Google Chrome OS: Promising – but promising what, exactly?

In his article “Five Reasons Google Chrome OS Will Fail“, David Coursey argues that Microsoft is simply too powerful in the OS market for any new OS to succeed. His collegue, Jared Newman, argues in “Five Reasons Google Chrome OS Will Succeed” that Google is so well-known and well-loved that it will surely succeed, and will help (if not cause) a market shift, moving a large part of the PC-owning population to Netbooks. Neither of them look at what Google promises with Google Chrome OS:

  • speed
  • reliability
  • low-cost

None of these are good enough reasons to move to a different OS, for most of us: most of us do not work on the web on a day-to-day basis. I know you are probably currently on the web (how else would you be reading my blog) as am I (how else would I be writing it – actually, any number of ways, but that’s beside the point). Desktop systems are used all around the world for a large number of things, including, but certainly not limited to web browsing and using on-line applications.

Does that mean that Google is missing the boat? I don’t think so. I’m assuming that they know that most people (probably including themselves) don’t work on the web all the time. I, for one, am perhaps on-line most of the time, but am certainly not using a web browser most of the time. I would assume, therefore, that even if the OS doesn’t come with a developers toolkit and word processor pre-installed, that doesn’t mean they can’t be installed. Hopefully, X (either Xorg or XFree) will run on Google Chrome OS, which means so will by far most applications based on gtk or Qt

I agree with most of the premises Google bases Chrome on – which is probably why I use it if I can: the web browser should stay out of the way as much as possible, have as little of a GUI as possible, and be as fast and secure as possible. Chrome (the browser), however, doesn’t lack any features that a browser needs (except perhaps a good Java plugin). I’m assuming that the Google Chrome OS won’t lack any necessities either – but I might be assuming too much.

About rlc

Software Analyst in embedded systems and C++, C and VHDL developer, I specialize in security, communications protocols and time synchronization, and am interested in concurrency, generic meta-programming and functional programming and their practical applications. I take a pragmatic approach to project management, focusing on the management of risk and scope. I have over two decades of experience as a software professional and a background in science.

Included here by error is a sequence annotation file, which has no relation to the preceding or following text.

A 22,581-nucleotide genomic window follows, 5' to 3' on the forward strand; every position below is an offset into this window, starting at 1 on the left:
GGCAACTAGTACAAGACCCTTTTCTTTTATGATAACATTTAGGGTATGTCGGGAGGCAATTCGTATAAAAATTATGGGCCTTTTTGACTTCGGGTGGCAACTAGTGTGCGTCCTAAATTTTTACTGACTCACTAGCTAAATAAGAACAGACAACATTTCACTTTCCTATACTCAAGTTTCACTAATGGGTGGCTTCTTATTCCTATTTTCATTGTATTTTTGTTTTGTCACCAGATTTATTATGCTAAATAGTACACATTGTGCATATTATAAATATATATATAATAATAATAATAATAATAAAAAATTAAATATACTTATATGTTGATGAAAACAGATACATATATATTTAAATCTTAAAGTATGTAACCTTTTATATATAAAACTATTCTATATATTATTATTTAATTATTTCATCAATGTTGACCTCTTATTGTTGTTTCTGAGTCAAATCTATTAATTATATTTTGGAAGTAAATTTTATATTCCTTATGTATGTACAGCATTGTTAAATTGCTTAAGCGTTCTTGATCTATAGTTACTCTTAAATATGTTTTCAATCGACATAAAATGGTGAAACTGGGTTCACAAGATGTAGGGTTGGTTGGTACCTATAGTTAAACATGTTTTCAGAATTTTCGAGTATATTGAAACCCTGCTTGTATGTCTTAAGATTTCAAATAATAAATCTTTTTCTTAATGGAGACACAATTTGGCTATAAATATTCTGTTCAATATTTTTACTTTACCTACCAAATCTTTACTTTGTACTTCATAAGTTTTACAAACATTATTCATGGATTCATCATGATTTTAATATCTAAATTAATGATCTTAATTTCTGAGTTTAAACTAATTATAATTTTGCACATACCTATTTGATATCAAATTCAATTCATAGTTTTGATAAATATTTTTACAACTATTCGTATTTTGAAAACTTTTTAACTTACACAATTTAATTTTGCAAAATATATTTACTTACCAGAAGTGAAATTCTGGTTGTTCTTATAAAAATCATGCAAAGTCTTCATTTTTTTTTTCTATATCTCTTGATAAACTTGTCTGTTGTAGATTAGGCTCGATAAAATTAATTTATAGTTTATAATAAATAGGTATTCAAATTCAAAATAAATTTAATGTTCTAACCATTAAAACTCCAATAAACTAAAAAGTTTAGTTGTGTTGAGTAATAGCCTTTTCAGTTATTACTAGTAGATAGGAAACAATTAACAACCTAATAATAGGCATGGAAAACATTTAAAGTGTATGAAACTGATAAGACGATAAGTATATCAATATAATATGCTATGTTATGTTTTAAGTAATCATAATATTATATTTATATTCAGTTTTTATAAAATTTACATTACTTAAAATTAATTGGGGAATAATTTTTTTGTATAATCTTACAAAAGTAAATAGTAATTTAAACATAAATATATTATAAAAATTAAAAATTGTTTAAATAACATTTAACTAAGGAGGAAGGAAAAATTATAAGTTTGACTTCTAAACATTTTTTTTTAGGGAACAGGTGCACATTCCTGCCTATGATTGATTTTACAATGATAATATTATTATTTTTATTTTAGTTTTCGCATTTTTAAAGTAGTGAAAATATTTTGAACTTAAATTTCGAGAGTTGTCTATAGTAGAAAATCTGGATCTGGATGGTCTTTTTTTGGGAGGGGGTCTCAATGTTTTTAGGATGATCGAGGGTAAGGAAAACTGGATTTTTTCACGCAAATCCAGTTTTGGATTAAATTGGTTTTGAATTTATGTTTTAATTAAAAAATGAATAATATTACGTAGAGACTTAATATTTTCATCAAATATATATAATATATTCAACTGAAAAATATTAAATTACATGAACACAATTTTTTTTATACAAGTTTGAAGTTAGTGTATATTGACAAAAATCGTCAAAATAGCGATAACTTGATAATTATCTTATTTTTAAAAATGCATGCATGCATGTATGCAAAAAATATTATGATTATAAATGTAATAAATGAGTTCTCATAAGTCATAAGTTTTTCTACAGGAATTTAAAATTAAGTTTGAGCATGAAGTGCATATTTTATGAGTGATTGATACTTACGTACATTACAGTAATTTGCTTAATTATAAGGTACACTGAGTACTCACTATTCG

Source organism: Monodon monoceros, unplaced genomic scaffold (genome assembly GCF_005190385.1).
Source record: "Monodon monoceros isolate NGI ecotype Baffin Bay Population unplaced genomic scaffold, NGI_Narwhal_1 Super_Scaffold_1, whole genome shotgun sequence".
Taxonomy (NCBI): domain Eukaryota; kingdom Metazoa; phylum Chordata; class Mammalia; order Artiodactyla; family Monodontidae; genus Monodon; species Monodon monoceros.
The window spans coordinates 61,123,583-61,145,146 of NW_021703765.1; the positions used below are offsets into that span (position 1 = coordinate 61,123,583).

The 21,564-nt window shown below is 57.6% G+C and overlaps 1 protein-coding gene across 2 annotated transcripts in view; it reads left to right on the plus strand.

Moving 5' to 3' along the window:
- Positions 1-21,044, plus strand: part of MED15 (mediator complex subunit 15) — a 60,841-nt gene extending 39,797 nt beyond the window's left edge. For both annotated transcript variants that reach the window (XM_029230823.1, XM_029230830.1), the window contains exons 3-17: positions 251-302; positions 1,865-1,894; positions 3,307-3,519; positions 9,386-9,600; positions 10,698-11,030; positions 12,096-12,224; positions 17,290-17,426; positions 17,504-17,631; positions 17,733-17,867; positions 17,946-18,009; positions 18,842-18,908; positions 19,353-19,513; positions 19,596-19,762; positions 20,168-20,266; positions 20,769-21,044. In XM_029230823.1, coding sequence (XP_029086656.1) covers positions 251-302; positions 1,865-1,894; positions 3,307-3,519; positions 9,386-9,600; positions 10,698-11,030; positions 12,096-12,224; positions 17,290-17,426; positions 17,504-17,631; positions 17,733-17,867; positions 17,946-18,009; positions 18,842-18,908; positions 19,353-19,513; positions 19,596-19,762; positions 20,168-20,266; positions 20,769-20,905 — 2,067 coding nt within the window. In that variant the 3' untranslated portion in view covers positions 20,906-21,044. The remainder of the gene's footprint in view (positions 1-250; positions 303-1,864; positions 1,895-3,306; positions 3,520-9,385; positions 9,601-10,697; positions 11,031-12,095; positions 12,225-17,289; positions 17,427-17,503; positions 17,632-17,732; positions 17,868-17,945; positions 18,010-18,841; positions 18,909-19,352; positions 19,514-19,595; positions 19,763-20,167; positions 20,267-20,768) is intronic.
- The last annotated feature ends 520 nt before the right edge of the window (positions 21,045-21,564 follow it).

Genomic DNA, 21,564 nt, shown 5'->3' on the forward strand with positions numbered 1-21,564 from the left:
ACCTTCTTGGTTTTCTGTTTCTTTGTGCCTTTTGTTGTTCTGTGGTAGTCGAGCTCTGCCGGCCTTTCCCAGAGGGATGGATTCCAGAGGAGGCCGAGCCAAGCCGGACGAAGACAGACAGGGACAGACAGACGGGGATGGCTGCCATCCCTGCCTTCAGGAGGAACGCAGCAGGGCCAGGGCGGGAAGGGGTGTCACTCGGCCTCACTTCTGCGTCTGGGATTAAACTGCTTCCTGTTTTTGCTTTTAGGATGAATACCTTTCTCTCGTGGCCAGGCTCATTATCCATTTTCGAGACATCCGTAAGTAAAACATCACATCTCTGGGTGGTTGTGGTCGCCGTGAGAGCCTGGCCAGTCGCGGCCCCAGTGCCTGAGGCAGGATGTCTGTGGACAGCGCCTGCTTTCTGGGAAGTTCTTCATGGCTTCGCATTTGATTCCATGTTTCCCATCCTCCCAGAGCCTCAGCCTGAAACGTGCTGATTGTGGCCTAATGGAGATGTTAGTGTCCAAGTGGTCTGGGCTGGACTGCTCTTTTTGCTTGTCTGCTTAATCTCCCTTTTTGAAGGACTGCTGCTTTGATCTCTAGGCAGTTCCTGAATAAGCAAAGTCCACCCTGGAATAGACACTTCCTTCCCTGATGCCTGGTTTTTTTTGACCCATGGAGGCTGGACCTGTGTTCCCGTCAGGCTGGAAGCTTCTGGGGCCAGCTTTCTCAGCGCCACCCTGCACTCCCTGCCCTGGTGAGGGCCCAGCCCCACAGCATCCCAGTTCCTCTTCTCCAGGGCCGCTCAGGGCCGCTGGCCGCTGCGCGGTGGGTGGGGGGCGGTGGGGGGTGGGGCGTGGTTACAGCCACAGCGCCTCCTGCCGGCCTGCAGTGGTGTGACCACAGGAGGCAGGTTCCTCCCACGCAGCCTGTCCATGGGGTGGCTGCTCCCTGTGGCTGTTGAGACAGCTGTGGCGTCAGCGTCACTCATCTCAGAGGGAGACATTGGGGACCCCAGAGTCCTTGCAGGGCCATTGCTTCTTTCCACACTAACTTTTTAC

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4 Responses to Google Chrome OS: Promising – but promising what, exactly?

  1. detoxdiet says:

    Chrome OS would be very competitive on Microsoft operating systems. I was thinking that one day, Google would launch an Operating system that would complete with Windows XP or Vista. Google and Microsoft would compete head to head now that Microsft launched its Bing search engine.

  2. Ronald says:

    Yes, well, that Google and Microsoft are going head-to-head on competition is, in my opinion, a Good Thing: competition in business helps us (the consumers) in that it brings the price down and (at least in theory) adds an incentive for better service. Microsoft hasn’t been very good at those two things (IMHO) mostly due to its monopoly.

    On the other hand, I do not believe a company should be punished for being successful: I am not one of those people that will simply shout “down with Microsoft” or “go Google” because Microsoft is making too much money and has been doing so for quite a while now. There are things about Google that I consider worrying as well. So I won’t be “rooting for” Google because they’re the “good guys” that might provoke the “demise of the evil Microsoft giant” – I’m just hoping more competition will lead to a better end-user experience, making all our lives easier.

  3. with the release of Google Chrome and Microsoft Bing search engine, one would expect that there would be a very stiff competition between Google and Microsoft.

  4. Linux is not an OS: it’s a kernel. As such, you can build an OS on it, as Debian, Red Hat and many others have done – using mostly tools from GNU.

    What I expect Google will do is to build a minimalist OS on top of the Linux kernel with a windowing system that might be of its own making – or might be Xorg or XFree – and a desktop environment which will, for all intents and purposes, be its browser. If the OS does not have too many services to launch (e.g. doesn’t start things like exim, apache, etc. etc.) but goes straight to launching the windowing system and web browser, start-up should be considerably faster than either Windows or any GNU/Linux distro in existence today and, Google’s purpose being to get the user on the web as quickly as possible, that purpose would be attained.

    Microsoft will probably respond with its own stripped-down version of Windows built around its NT kernel and its Internet Explorer, and competition will henceforth be a fact.

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